Theodora, the cute blonde (part 1)

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“I had a Portuguese Water Dog with my kids and ex-husband.

When I left the ex, we had to have a dog to make our family complete.

I adopted a teacup poodle called Bruno.

Aaron, my older son was eight years old at the time.  He brought Bruno to a play date.  He wanted the responsibility of walking Bruno, so I let him take the dog.  This wasn’t the first time.  Aaron was a very responsible child. While Aaron was walking Bruno he let the leash out too far at the corner.  Bruno was in the gutter and a taxi came speeding along and ran over the dog.

Poor Aaron.

That was so intense.

He ran after the taxi.  The taxi driver hadn’t even registered that he had hit a dog.

The mother supervising the play date rushed Bruno to the vet, but it was too late.  Bruno had died.

Aaron was mad.  He was mad at the taxi driver and he was mad at himself.

That night we sat around Bruno’s bed as a family.  The mom and Aaron’s friend were there too.  We performed a memorial service to Bruno.

We told stories about Bruno.  We thanked him for being in our lives and then released him into the universe.

I think that memorial service helped Aaron. The main thing I wanted him to know, was that it wasn’t his fault.

Shortly after we lost Bruno, the kids had a winter break and we were in Los Angeles visiting my family.

Our quest became visiting every animal shelter to find a new dog.

Because of Aaron’s asthma it had to be hypoallergenic.

We hit every shelter between Palm Springs and L.A., with no luck.

The day we were leaving I found a small animal rescue group in Venice, and literally hours before we boarded the plane back to NY we found Theodora.”

Mitzi, the lifesaver and Ollie, the lover (part 1)

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“I knew that Mitzi (border collie mix) was getting older and I couldn’t imagine a future without a dog.

I had met a shih tzu poodle mix that was a good size for traveling and I heard they got along well with older established pets.

I visited the breeder in Canada and came back to my car with a teacup sized puppy. I drove all the way back to New York with Ollie spooning Mitzi on the back seat.  It was a seven hour drive.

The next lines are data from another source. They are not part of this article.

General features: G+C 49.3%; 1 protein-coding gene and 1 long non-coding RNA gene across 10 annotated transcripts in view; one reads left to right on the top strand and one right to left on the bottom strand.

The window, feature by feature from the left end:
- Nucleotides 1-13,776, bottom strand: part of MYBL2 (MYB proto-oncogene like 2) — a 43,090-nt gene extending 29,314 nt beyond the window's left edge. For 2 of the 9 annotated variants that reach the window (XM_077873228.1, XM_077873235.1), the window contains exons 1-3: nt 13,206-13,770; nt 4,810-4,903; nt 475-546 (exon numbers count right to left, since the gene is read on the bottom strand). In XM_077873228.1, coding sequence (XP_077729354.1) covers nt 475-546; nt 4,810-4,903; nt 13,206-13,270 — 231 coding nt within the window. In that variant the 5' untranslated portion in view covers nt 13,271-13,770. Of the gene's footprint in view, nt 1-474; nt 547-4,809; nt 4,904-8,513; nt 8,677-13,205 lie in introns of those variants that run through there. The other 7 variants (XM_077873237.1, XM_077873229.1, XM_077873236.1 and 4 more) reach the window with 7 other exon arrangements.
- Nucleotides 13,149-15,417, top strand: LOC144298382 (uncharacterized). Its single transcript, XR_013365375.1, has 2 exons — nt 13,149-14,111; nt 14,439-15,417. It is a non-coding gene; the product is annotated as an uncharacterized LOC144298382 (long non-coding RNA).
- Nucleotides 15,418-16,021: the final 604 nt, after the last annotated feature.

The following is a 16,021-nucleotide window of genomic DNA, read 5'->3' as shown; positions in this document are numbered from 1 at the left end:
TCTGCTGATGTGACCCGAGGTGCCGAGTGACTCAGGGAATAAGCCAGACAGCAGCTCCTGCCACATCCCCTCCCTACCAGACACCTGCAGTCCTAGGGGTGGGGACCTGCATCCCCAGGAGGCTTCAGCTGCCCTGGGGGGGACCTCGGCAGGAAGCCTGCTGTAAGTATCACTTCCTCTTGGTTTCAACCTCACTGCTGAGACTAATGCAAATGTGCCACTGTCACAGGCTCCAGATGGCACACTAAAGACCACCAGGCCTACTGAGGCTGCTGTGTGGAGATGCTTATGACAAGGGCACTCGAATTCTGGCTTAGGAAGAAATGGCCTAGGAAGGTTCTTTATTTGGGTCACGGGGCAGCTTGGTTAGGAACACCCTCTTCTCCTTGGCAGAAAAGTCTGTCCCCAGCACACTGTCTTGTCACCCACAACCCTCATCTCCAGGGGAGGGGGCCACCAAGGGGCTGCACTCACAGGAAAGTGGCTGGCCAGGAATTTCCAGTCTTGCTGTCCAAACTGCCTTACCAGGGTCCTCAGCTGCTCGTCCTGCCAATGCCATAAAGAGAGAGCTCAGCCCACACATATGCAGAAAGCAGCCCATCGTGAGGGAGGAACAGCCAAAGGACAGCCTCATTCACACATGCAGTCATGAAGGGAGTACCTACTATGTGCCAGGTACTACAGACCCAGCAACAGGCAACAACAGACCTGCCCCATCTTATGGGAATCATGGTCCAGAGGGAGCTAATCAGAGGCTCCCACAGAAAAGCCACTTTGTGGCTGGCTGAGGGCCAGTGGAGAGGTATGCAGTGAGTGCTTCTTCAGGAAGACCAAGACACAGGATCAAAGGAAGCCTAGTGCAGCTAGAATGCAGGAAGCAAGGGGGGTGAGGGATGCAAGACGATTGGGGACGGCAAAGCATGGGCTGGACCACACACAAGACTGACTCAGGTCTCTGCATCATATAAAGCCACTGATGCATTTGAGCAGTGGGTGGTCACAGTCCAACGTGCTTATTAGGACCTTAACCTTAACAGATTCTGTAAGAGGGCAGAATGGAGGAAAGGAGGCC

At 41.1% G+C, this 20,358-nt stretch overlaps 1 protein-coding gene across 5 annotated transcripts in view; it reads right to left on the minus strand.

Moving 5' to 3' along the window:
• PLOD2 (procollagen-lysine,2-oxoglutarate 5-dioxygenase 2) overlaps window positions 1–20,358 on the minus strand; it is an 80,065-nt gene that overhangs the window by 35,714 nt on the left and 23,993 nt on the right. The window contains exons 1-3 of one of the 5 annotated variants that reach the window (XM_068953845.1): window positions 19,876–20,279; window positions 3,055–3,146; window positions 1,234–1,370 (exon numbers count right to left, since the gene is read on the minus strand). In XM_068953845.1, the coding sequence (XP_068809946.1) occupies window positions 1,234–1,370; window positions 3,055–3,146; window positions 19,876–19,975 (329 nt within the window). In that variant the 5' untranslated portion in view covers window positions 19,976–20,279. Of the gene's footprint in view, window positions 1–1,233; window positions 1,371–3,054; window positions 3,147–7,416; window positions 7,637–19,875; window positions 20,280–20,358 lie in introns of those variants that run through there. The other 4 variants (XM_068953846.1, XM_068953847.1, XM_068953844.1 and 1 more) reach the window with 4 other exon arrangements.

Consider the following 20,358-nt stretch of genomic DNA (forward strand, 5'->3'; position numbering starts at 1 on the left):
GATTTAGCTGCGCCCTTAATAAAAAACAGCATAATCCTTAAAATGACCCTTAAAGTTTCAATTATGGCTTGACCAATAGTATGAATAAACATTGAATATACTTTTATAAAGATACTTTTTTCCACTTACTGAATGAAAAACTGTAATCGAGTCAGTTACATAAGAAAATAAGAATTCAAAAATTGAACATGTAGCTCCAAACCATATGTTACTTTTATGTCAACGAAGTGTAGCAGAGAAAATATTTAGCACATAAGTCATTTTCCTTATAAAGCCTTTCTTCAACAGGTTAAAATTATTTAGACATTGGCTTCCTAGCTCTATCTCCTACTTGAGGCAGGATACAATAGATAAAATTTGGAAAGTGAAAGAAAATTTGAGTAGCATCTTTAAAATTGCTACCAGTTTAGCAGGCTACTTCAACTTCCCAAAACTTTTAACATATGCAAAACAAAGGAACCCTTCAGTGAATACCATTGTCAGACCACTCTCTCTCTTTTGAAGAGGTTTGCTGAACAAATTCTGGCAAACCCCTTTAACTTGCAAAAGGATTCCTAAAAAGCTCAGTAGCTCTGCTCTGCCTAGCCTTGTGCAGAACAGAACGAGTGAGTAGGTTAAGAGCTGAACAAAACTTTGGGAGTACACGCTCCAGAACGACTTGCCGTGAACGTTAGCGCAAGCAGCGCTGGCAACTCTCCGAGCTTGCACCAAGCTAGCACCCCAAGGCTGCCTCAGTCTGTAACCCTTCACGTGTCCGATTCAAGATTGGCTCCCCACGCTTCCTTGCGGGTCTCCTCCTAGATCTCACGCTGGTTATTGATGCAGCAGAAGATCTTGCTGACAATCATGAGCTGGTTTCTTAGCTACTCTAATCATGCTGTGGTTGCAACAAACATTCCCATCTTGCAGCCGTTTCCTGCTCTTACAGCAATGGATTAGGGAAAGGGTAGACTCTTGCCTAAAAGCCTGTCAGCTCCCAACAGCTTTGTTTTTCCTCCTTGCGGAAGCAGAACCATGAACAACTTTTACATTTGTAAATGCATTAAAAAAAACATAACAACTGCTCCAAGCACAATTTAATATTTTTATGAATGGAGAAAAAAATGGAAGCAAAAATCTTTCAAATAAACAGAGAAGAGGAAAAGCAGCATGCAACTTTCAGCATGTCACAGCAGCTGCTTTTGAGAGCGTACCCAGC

Mitzi embraced and accepted Ollie right away. I loved watching the two of them play together and become great companions.

Ollie extended Mitzi’s life for another two and a half years.  He brought joy and play to an old girl.  Mitzi was fifteen, arthritic and mostly blind.

She had been abused as a puppy and was left to die in a dumpster.  All her bones were showing and her tail was hairless.  I wondered if she was the kind of dog that should have had her tail cropped.  Before we named her she was called dumpster dog.

We called her Mitzi because she had little white mitten markings on her paws.

At first she was terrified of everyone and everything. She was afraid of life.  The first little while when I tried to pick her up she cowered.

I helped her overcome her fears by holding her in my arms, rocking her back and forth and whispering her name over and over.  I tried to soothe her like a baby.

When she died, seventeen years later, I whispered it’s okay, and I love you.  There were four of us sitting around her in a circle at the vet’s.

Mitzi saved my life.  I went through cancer, a divorce, empty nest, moving from the suburbs to the city and more.  Every day I had to get up to walk her.  I don’t know what I would have done otherwise, but she took away that option.  At night, alone in bed, I would put my hand on her chest and     would breathe in tempo with her .  She helped slow my racing heart and allowed me to fall asleep.  Mitzi helped me get through years of fear.  She was smart, gentle, trusting and loving.

Mitzi died the day after Christmas last year.”